This is a sight I see every time I pass through Earl’s Court station, a vision that haunts me – of a clock without any hands. Lifeless, it seems to flatten out and become part of the wall, a mysterious motif instead of a machine.
Devoid of meaning it seems a relic of a bygone age already. What would Future People think, unearthing this artifact? Is it a decoration? A picture of the sun?A warning about some kind of explosion?
I wonder if their imaginations would even connect it with time at all. Why is it circular? Isn’t time a straight line?
What could the twelve points on it possibly mean? The number seems so artificial since the number twelve is a human invention – unless they connected it with the twelve full moons of the year and deduced some kind of loosely connected order in it.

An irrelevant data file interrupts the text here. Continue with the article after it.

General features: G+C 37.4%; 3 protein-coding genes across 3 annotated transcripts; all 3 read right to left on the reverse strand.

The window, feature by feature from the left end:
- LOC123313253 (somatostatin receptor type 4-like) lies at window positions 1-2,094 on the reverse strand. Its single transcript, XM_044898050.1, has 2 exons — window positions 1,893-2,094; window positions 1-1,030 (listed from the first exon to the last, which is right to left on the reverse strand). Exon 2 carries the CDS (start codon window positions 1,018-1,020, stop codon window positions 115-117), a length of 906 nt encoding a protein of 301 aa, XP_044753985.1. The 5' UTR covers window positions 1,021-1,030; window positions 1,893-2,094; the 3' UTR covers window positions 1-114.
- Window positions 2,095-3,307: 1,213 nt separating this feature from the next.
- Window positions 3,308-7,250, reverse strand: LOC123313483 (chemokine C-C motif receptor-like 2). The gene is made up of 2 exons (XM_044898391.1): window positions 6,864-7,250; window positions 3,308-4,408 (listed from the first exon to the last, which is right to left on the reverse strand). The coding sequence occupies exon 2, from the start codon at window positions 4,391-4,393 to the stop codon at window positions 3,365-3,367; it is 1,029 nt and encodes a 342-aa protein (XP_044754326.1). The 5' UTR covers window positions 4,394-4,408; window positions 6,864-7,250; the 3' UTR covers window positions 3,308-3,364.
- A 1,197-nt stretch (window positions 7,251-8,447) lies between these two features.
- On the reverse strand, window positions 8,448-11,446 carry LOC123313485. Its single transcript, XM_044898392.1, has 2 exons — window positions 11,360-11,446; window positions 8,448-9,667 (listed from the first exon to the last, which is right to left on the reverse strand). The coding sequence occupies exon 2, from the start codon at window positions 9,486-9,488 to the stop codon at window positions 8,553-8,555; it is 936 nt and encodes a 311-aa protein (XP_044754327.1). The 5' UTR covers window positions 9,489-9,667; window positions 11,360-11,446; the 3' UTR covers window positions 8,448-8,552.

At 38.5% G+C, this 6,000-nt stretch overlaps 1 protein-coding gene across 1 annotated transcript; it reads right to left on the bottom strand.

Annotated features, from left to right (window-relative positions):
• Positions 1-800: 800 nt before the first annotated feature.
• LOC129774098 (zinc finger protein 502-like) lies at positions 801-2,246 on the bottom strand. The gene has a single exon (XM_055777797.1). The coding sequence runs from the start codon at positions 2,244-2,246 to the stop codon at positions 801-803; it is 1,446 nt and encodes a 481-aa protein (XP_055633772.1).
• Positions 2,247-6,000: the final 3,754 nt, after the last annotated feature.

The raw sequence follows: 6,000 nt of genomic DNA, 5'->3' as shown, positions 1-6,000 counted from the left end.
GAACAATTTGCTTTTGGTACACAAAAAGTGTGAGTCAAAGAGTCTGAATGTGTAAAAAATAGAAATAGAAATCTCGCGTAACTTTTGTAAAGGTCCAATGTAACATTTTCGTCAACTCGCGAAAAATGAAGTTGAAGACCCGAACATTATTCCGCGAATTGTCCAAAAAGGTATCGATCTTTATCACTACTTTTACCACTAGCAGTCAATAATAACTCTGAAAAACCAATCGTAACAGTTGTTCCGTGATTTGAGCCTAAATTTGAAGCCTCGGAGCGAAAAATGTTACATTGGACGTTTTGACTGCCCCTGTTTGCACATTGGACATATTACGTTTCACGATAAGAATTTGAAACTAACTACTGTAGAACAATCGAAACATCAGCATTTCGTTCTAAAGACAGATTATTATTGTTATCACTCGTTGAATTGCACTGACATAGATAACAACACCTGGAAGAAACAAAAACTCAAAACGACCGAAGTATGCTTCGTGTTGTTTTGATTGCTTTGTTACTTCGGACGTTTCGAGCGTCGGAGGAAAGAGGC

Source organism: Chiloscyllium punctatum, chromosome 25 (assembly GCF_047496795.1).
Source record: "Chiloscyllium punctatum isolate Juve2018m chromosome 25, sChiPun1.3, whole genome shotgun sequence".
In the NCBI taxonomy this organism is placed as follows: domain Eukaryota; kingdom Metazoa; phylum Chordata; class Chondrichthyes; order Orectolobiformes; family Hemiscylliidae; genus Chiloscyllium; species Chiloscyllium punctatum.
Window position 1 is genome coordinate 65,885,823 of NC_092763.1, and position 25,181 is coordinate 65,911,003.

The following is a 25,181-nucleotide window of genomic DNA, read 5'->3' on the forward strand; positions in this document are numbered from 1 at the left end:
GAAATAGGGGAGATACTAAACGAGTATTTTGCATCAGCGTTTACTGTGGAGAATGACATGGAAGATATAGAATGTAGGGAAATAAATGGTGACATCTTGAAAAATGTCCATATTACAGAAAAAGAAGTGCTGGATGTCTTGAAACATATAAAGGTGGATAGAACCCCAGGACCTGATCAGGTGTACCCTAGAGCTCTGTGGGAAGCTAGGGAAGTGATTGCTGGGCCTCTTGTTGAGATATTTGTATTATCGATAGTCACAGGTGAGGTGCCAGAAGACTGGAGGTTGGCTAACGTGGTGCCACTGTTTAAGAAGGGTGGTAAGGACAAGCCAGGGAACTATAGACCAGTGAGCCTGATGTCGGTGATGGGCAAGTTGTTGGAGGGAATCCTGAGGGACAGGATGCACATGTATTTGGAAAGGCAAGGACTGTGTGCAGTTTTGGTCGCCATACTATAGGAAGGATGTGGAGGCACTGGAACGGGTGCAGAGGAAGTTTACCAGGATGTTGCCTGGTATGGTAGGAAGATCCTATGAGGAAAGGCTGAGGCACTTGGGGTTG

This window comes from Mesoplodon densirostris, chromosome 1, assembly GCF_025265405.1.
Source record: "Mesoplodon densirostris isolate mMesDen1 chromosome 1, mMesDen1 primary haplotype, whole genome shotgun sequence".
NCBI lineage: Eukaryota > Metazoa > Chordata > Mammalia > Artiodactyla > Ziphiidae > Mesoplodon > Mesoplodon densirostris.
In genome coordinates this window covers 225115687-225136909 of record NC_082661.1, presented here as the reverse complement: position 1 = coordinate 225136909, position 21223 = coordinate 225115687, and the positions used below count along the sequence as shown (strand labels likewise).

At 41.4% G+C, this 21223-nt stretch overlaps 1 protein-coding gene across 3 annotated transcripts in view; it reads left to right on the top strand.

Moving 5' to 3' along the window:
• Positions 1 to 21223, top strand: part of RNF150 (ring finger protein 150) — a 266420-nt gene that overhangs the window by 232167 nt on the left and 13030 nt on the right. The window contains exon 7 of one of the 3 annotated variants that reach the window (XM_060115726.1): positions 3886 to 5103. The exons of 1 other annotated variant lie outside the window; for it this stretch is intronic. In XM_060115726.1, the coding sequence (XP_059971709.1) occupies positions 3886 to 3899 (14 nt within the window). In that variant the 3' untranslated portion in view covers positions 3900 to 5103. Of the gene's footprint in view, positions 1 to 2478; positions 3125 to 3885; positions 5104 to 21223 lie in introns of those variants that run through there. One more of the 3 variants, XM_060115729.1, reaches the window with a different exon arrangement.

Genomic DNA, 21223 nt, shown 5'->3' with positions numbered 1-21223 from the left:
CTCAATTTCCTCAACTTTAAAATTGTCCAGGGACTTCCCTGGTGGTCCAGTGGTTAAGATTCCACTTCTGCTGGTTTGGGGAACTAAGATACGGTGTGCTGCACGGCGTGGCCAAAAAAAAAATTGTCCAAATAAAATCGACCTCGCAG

Seeing this empty face without the domineering decree of its hands and the august authority of its timekeeping, takes my mind out into a place that is both unnerving and refreshing to visit. We humans have invented time, given little bits of it names, like the second (if it is second, then what came first?) And yet, in a sense, there is no such thing as an hour, or a minute – we invented them and now they pull our consciousness to bits, make us late or early – we are progress-addicts, desperate to look up at that clock on the wall and realise with joy that we have nearly made it into another hour – an achievement that has no real existence. We can only really claim such graceful behemoths as years and their twelve moon-children the months.
Insects don’t have seconds, even though some of them only live for a day. No tortoise ever stopped to look at a watch or boasted about his age. Yew trees can live for thousands of years yet have no idea what a thousand is, or means, and are probably better off for it.
Are there clocks in heaven?